Thursday, April 18, 2013

Staring into the Abyss

Regarding yesterday's SW/Disney post: Perhaps "Dead" is too strong a word.

Oh I'm angry. Angry and hurt. Not the least because I trusted Disney to do the right thing and they let me down flat again and again, even after I defended them. If they had done just one of the many things they've been doing, I'd be shaken but still cautiously optimistic. But no, each new bit of news is like a kick in the gut.

However, as I was trying to explain my anger and my outrage, I almost said the unthinkable. I started with "They're..." and then I stopped cold. I was one step away from saying the most offensive and hyperbolic of the hateboy memes. One I've been personally trying to ban from the lexicon for years.

But I will not say it. I'm throwing my lightsaber away on this one. I'm putting down the deathsticks to go home and rethink my life.

The last month or so has been very tough. I don't talk about news of the world here because this is the place to get away from all that, but things like the gun debate and the tragedy in Boston do weigh heavily on me and my heart goes out to all the victims (I also humbly request people keep politics out of the comments). Add all that on top of my own financial worries, time management issues, and just overall daily struggles most of the time, and I've been in rather a blah place. Now, on top of everything, this stuff happens. I was legitimately depressed yesterday. No matter what I did, and how much fun and good and relaxation I took, I still couldn't get happy.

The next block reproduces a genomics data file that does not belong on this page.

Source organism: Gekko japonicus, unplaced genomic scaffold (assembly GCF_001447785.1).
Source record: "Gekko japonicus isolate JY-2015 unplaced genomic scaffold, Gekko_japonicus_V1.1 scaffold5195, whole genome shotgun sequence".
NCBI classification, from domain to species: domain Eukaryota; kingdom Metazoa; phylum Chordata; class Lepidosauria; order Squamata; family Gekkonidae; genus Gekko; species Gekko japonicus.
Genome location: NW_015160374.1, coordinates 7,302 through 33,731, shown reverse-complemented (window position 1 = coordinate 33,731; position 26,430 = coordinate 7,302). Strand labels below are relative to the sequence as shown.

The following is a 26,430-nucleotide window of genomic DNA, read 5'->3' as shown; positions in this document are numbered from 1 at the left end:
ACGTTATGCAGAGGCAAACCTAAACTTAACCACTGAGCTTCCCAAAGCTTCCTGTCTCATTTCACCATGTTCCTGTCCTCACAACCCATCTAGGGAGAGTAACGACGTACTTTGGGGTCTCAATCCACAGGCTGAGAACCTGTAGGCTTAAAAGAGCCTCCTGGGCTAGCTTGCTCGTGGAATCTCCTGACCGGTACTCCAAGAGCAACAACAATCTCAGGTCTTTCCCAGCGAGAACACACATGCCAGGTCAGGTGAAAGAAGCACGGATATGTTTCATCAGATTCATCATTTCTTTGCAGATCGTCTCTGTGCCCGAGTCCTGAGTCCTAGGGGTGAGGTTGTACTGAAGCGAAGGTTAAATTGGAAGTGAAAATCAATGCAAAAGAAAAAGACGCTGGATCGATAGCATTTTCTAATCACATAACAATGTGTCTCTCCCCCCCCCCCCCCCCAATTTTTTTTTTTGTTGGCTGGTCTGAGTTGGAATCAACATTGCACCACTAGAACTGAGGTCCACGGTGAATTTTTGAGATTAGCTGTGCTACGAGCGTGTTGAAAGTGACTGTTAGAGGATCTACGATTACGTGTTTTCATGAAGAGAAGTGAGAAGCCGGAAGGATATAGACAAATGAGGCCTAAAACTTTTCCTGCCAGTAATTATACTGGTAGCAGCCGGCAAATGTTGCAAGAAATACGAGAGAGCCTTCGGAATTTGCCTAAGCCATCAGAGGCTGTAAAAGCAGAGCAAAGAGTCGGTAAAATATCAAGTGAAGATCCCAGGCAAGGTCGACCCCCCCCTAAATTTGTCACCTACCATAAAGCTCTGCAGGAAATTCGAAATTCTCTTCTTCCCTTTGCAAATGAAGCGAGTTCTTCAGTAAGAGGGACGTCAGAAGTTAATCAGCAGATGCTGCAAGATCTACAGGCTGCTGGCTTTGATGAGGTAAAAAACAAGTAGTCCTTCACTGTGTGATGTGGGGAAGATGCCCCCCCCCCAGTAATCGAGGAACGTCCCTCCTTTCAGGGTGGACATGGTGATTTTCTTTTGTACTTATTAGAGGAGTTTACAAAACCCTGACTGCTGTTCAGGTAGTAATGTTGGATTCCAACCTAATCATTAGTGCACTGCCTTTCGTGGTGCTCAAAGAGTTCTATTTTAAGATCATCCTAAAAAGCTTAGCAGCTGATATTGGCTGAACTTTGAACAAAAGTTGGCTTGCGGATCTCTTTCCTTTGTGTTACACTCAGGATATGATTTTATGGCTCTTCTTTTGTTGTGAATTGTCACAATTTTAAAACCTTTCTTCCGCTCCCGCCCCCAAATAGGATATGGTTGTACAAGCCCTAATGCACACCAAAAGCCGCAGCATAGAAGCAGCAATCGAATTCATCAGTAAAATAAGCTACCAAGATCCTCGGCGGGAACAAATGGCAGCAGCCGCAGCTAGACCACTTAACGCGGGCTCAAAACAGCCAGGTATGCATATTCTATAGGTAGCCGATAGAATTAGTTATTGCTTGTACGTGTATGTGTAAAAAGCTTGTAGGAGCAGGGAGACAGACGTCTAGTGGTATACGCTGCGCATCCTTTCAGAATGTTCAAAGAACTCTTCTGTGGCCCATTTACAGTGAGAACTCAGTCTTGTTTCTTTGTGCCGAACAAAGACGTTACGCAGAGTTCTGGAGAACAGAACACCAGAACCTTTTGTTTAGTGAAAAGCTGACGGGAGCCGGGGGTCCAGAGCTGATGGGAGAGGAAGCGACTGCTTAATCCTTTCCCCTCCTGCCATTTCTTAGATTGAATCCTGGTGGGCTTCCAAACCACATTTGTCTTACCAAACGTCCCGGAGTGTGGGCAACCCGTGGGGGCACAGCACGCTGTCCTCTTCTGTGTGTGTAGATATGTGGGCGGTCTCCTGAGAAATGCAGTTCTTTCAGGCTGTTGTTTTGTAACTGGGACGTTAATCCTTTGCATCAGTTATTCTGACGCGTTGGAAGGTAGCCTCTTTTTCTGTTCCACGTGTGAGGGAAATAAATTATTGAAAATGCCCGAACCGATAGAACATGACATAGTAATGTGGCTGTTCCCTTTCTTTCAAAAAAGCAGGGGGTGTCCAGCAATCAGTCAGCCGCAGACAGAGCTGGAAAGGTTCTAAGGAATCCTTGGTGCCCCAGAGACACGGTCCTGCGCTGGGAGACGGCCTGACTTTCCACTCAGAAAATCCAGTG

I just needed a little bit of perspective.

What Disney has been doing is still not okay with me. Unfortunately, there's no real way to tell them that in a way they'll take seriously except with my wallet. I knew yesterday, however, that there was no way I'd be able to totally boycott Disney. There's too much I want, too much I love, that will wind its way back to them. The best I can do is be even more selective with what I spend my money on than I already am, show them there's a market they may not believe exists. At the very least, I plan on producing a number of I-III t-shirts, wearing them proudly, and if anyone gives me stink about it say I'd gladly pay for authentic ones if they existed. Keep my merchandise collecting strictly to I-III and Clone Wars era characters (except for Tarkin - I've been waiting for him for too long) until I'm satisfied that the entire saga will be kept in tact. I've been avoiding Angry Birds Star Wars because it always felt like Angry Birds Half Star Wars, but if they do decide to add levels for I-III I'll not only get it, but I will PAY for the full version. I urge any like-minded fans to do the same: pay only when they give you what you really want and don't settle, and perhaps they'll come around.

However, I can't take any of this personally, because it's not personal. In fact, it's as insultingly impersonal as it gets. If George Lucas Owes Me Nothing (tm), then neither does Disney. That's what we all need to remember as this goes on.